Elk Grove Mayor Bobbie Singh-Allen, other Sacramento County leaders and a group of construction workers on July 21 gathered in support of the $8.5 billion transportation initiative, Measure A.
This proposal, which calls for a half-cent, countywide sales tax increase, qualified for this November’s Sacramento County ballot last week.
If approved by 50% plus one of the county’s voters, Measure A would raise funding for more than 40 years for transportation and transit projects throughout the county.
A “Yes on Measure A” press release, dated July 20, notes that the initiative will “help create and sustain jobs, improve air quality with investments in transit, and improve pedestrian and road safety.”
The press release also mentions that Measure A funds would provide money for local road safety repairs, support local interchange improvements, and fund the expansion of transit and rail operations throughout the county. Thirty-nine percent of Measure A funding would be solely dedicated to transit and light rail projects.
Measure A was also designed to improve and enhance transportation infrastructure to accommodate population and employment growth.
About 60% of Measure A funding would be used for local street and road repairs, highways, bridges and overpasses, while about 40% of the funds would be used for public transit, paratransit services, light rail extensions, and expanding transportation services throughout the county, noted Michael Quigley, executive director of California Alliance for Jobs.
“(Measure A would) ultimately deliver thousands of transportation projects, big and small throughout the county,” he said.
According to a study released by Smart Growth America last week, the Sacramento area ranks 27th out of 101 U.S. metropolitan areas for poor pedestrian safety.
While surrounded by other Measure A supporters on an active construction site in Folsom, Singh-Allen touted Measure A as an initiative that would provide more jobs, better air quality, improved transportation with less traffic congestion, and street and road safety.
“These are pillars (that are) important for all local leaders,” she said. “But equally important is that Measure A dedicates funding to make our region’s transportation network safer and protects motorists by providing funding to repair and maintain our local streets, roads and bridges.”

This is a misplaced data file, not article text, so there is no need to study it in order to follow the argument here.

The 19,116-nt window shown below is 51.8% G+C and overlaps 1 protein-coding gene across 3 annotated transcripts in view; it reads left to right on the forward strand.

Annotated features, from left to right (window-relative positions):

As Sacramento County’s second largest city, behind the city of Sacramento, Elk Grove would receive about $420 million of the Measure A funding during the next 40 years, Singh-Allen noted.
“For my constituents in Elk Grove, (this initiative) will help reduce traffic congestion with our commute times, and I am so pleased that Measure A will provide funding to help bring it to closure, along with all of the other important projects that will be possible through the funding of Measure A,” she said.
“Elk Grove Boulevard, Laguna Boulevard, the traffic congestion are real problems that our community faces, and Measure A will go a long way towards addressing those concerns.”
Singh-Allen also expressed her interest in the $890 million in potential Measure A funding for transit and rail projects.
“Something very important for me is bringing light rail to our city, so that we can be better connected to the region,” she said. “Of course, what is also very important to my constituents is the Capital SouthEast Connector project that will better connect not only Elk Grove to other parts of our community, but it will significantly reduce commute times, which our residents deserve.”
She added that $80 million in Measure A funding would be dedicated to commuter rail services to expand the Amtrak San (Joaquin) and ACE passenger rail services to the greater Sacramento region and the new Elk Grove station.
“Elk Grove will be well positioned to be connected with our entire region,” she said. “I strongly support Measure A and encourage our residents in Elk Grove, but throughout the county, because a lot of these issues do not begin and end in our city zip codes.”
Also expressing his support for Measure A during the press conference was Sacramento Mayor Darrell Steinberg.
“I support Measure A, because after months of discussion and negotiation, this measure, together with some of the agreements that have been reached, more than meets this test,” he said.
Steinberg stressed the importance of balancing economic development and transportation, “with the reality of climate change and reducing greenhouse gas emissions.”
“(Measure A) strikes the right balance to ensure that our county, as part of the broader six-county region, continues to hit the carbon reduction goals, the (Sacramento Area Council of Governments’) 19%, while also sustaining good-paying construction jobs; not just sustaining them, (but) growing them.”
Henry Li, general manager and CEO of the Sacramento Regional Transit District, told the Citizen that public transit funding that would be provided through Measure A would lead to more economic opportunities.
“With more public transit, that will lead to more economic opportunities and the more jobs and the more smart growth across the whole region,” he said. “(Through Measure A funding), Elk Grove will increase the local and commute bus services to downtown by maybe like 20%.
“And also, the light rail extension to the downtown of Elk Grove from the current (stop at Cosumnes River College) will be a top priority for us too, that will truly bring the light rail network from Elk Grove to the whole region. The light rail system is the backbone of the transportation system for the whole region.”